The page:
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People v. Peete

January 26, 2001


Appeal from Circuit Court of Vermilion County No. 99CF116 Honorable Claudia S. Anderson, Judge Presiding.

The opinion of the court was delivered by: Justice Cook

In April 1999, the State charged defendant, Casper Peete, with unlawful possession of a weapon by a felon (720 ILCS 5/24-1.1(a) (West 1998)). In June 1999, a jury found defendant guilty of the crime as charged. After a joint hearing in September 1999, the trial court denied defendant's posttrial motion and sentenced defendant to seven years' imprisonment. That same month, defendant filed a motion to reconsider, and the trial court denied the motion. Defendant appeals, arguing that (1) the State did not prove him guilty beyond a reasonable doubt; (2) the trial court erred in not accepting his stipulation to the fact of a prior felony; (3) the prosecutor made improper statements in closing argument; and (4) the trial court erred in ordering defendant's court-appointed attorney be appointed with reimbursement without conducting a hearing regarding defendant's ability to pay. We reverse and remand.


On April 4, 1999, several police officers with the Danville city police force responded to the 400 block of Oak Street in Danville, Illinois, looking for defendant. Officer Chris Yates responded to the call and was driving down Oak Street when he spotted defendant walking across Oak Street, away from the - 1 - apartment complex at 438 Oak Street. Officer Yates notified Sergeant Kenneth Kidwell of defendant's location and then proceeded to pull within a safe distance of defendant. As Sergeant Kidwell and Sergeant Larry Wilson approached defendant on foot, Officer Yates drew his pistol and asked defendant to stop. Defendant turned eastward and began to run down the alley that divides the 400 block of Oak Street.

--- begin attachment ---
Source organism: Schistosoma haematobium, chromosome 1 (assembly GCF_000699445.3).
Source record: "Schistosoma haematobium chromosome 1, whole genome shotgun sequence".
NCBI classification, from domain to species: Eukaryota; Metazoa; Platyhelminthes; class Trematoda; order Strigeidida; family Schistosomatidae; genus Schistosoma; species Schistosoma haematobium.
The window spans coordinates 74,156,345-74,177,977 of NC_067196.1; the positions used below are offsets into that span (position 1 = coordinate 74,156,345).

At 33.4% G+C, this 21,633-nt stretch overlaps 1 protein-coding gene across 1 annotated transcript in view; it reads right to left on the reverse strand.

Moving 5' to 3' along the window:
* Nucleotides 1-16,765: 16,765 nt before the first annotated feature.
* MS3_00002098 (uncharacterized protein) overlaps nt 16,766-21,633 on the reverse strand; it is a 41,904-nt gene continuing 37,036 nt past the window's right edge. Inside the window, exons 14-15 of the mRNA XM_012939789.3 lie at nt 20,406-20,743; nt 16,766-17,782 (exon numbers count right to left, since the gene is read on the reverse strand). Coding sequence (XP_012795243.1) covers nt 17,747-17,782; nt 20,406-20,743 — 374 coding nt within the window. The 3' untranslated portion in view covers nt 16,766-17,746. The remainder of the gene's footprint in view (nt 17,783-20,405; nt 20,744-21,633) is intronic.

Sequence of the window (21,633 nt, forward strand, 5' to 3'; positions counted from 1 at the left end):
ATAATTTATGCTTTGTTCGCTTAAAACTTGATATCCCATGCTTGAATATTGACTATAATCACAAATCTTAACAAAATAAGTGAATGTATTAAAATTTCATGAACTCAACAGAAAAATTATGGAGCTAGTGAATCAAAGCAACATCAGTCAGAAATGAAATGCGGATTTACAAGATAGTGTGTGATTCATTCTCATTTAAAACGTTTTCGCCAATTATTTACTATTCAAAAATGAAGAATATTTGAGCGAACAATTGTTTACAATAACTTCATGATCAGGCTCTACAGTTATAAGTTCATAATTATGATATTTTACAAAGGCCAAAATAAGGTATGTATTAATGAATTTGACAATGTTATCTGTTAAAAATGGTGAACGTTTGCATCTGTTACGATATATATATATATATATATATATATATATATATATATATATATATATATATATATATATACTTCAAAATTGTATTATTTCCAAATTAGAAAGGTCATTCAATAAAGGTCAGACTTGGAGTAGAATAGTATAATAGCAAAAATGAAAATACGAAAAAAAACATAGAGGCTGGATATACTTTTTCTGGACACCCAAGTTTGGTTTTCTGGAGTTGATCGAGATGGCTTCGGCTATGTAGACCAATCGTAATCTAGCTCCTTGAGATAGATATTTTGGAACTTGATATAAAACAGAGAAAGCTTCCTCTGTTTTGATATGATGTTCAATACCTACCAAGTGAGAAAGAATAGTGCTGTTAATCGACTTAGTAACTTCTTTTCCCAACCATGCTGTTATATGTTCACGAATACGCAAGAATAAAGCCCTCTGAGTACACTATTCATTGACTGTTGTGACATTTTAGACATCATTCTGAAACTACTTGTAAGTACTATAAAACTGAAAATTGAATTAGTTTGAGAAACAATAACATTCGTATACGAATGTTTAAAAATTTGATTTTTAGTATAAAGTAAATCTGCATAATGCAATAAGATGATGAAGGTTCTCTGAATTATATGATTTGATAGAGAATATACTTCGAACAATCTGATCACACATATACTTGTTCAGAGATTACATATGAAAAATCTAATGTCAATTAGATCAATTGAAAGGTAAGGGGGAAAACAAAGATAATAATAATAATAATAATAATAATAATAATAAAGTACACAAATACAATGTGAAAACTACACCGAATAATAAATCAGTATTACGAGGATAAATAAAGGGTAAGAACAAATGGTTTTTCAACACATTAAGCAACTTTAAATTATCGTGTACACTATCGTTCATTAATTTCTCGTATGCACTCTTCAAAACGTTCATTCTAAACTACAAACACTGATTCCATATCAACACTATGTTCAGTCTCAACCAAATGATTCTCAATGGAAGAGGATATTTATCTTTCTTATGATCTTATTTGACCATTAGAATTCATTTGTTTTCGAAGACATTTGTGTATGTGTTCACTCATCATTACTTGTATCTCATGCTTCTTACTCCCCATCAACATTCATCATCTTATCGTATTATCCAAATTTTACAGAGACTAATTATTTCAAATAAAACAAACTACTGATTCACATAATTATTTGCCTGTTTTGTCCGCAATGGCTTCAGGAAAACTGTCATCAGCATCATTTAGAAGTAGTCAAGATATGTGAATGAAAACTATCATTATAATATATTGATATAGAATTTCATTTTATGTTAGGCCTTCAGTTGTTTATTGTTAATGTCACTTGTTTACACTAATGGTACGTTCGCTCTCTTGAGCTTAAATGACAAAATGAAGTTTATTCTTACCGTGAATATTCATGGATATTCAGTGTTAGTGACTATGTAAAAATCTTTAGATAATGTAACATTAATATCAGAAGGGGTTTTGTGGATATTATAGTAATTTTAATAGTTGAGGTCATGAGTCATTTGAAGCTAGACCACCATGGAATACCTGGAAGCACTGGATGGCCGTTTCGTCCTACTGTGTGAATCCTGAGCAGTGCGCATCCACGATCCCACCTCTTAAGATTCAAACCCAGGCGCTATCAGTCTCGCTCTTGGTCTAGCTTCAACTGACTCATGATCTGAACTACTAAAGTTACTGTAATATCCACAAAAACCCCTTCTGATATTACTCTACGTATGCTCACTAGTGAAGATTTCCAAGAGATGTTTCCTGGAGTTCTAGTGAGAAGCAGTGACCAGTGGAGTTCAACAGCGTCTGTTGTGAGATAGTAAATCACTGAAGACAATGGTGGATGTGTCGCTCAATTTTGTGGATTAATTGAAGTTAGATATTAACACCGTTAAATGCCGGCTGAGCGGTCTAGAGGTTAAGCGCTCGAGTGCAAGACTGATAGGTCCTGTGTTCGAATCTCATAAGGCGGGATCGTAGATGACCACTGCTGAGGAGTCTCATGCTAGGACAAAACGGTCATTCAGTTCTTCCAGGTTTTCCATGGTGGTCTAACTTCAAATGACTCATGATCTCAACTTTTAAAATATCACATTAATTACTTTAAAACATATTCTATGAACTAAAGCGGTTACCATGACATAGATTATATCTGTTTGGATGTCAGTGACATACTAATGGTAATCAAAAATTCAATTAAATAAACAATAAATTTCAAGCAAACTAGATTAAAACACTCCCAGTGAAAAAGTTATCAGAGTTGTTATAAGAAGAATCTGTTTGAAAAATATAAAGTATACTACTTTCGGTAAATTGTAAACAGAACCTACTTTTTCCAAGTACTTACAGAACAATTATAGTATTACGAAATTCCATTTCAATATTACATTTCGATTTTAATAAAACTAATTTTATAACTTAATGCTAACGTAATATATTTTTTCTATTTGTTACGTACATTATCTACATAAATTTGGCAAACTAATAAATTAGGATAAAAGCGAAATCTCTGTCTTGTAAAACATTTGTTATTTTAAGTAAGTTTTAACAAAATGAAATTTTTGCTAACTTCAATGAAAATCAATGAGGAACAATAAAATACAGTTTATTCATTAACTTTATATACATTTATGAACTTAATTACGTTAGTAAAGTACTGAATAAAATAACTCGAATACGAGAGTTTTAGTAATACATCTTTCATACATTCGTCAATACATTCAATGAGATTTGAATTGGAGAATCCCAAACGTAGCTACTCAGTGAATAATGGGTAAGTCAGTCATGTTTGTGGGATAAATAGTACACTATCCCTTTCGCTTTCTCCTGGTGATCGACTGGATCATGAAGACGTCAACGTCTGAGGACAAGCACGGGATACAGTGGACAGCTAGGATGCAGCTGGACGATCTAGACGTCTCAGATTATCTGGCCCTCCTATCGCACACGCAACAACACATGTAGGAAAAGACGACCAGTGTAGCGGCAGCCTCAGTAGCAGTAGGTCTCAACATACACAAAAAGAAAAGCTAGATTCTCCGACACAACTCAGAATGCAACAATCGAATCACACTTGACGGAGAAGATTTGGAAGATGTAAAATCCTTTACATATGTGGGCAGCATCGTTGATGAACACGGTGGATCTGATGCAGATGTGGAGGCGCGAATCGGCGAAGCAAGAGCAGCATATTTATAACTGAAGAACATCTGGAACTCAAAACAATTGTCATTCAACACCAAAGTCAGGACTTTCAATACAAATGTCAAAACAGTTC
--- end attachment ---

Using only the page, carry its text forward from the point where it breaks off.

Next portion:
Officer Yates followed defendant down the alley in his patrol car while Sergeant Kidwell chased defendant on foot. According to Officer Yates, defendant turned in a southeasterly direction between some houses approximately in the area of 420 Franklin Street. At that point, Officer Yates lost sight of both defendant and Sergeant Kidwell for 5 to 10 seconds.

Sergeant Kidwell testified that, once defendant began running, he chased defendant on foot, trailing 30 or 35 feet behind defendant. As defendant entered the area between 422 and 424 Franklin Street, Sergeant Kidwell saw defendant start to "dig" at the right side of his waistband. At the time, defendant was wearing a long-sleeved shirt that hung out of his pants. Sergeant Kidwell testified that, because of defendant's clothes, he was unable to see what defendant was trying to find or remove. As defendant dug at his pants, he began to slow down. Sergeant Kidwell also began to slow down. According to Sergeant Kidwell, defendant ran around the corner of 422 Franklin Street "hugging" the corner "pretty tight." At that point, Sergeant Kidwell stopped running and cautiously approached the corner. The next time Sergeant Kidwell saw defendant, defendant was running southbound on Franklin Street. Sergeant Kidwell estimated that defendant was out of his sight for no more than 10 seconds and that, during that period of time, the distance between him and defendant doubled to between 65 and 70 feet. Sergeant Kidwell did not see defendant reach for his waistband after he rounded the corner.